This week I’m going to be writing about some of the UX challenges encountered while creating Cardboctober hacks.
In VR experiences it’s important to consider the needs of the person using what you’ve created. We can look at the Hierarchy of Needs in Virtual Reality that Beau Cronin adapted from Maslow’s Hierarchy of Needs :
When working on a “quick hack” it’s very easy to decide to throw any one or more of these layers away in favor of speed of delivery – I’m only spending a couple of hours on each hack so time is precious. So which things do I usually throw away? How do I decide which rules to break?
Comfort – it’s a given that the VR experience on Google Cardboard is only going to be a fraction of the quality of an experience on an Oculus, Vive, or other dedicated Virtual Reality hardware. Because of this, I find myself willing to let these aspects of the experience slide a little bit. Dodgy movement because we’re using device orientation in the browser? Not a problem. Some flickering because the GPU in the phone can’t handle all of these vertices, not my fault! Super low resolution display means the user can see every pixel? My hands are tied!
Interpretability – Most of my experiences take place on a black/green grid. There’s no context here, you’re just “in the grid”. I’m not trying to generate realistic terrains or make it look like you’re stood in a real room somewhere. Because of this it’s quite hard to get a sense of scale, but I’m not too bothered about that. You’re as tall as you feel like you are, and the scale of the other things in the demo is completely relative to that. This does mean that from one hack to the next you’ll be a mouse or a giant, but that’s okay.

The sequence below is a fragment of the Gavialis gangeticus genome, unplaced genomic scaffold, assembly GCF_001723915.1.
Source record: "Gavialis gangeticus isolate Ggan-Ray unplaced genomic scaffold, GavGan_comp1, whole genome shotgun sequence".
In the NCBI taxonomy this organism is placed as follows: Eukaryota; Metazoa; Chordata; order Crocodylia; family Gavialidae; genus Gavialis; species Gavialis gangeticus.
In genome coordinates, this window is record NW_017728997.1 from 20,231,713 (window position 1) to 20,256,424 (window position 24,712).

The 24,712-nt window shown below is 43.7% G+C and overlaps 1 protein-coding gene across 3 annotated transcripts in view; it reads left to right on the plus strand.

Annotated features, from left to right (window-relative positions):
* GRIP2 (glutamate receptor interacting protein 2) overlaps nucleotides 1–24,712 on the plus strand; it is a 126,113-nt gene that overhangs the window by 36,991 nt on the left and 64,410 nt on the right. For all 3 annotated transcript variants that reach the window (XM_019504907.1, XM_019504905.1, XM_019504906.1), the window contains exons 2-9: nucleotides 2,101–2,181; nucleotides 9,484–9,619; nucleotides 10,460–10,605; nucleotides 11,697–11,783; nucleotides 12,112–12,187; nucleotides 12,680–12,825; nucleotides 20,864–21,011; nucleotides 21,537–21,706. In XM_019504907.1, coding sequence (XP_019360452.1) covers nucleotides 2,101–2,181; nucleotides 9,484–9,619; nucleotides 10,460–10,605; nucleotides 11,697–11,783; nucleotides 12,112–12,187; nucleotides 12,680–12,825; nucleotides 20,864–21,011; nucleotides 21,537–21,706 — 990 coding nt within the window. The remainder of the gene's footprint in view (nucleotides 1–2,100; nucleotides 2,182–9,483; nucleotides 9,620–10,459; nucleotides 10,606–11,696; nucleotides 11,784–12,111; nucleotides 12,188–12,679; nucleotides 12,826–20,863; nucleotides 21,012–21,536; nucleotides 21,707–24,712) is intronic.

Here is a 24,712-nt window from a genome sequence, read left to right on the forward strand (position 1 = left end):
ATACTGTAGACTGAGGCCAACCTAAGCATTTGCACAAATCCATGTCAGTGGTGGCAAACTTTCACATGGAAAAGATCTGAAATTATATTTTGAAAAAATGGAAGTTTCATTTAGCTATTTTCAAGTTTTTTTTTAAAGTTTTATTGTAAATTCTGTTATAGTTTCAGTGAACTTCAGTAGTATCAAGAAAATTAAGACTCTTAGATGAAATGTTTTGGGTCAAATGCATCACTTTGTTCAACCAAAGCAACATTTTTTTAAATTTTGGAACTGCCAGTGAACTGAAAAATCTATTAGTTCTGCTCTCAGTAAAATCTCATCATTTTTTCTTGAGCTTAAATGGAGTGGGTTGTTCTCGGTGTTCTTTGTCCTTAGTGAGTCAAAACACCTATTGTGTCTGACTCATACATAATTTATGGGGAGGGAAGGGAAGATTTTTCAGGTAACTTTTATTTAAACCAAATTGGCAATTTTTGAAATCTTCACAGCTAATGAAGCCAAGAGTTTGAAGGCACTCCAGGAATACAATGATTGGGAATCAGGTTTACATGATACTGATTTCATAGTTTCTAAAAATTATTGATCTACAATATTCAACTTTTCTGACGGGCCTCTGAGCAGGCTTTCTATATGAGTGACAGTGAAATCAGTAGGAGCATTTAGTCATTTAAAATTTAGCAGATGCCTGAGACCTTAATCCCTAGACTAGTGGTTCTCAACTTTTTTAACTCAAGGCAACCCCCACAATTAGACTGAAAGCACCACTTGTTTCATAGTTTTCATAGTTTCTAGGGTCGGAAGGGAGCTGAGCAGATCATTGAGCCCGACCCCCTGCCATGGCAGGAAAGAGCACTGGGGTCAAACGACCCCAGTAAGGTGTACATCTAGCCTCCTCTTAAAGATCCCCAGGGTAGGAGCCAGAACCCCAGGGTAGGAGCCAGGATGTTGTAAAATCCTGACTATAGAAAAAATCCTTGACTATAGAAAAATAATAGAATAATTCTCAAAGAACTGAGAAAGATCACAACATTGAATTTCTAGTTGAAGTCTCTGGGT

Usefulness – All of the hacks are just small things to play with; they don’t carry much use. They’re a novelty to try on the day I Tweet about their existence and then never come back to. The real benefit of the hacks is the associated write-up and perhaps the source code if you’re that way inclined. So with each experience I’m not making them useful to the person using them, but useful to myself as part of the exercise of creating something.
Delight – This is about the only thing I try to maintain. Need to demonstrate loading 3D models? Hey I like Star Wars so let’s get some Stormtroopers in there. Wouldn’t it be great to also have a Droid? Ah well if I’m going that route, what about some sounds? It’s very easy to add delight in that regard, and very cheap in terms of time to bolt these sort of delights on. There are some aesthetic choices being made each time too, such as colours (I do love a bit of red to go with my green/black).
In this way it’s the Hierarchy of Needs in Quick Google Cardboard Hacks is much simpler.
As we’re time limited, and these are short-lived “quick hacks”, delight is really important. Each experience is a novelty. Usefulness depends on your context – are you learning from the hack? Interpretability and comfort can go out the window, and that’s fine.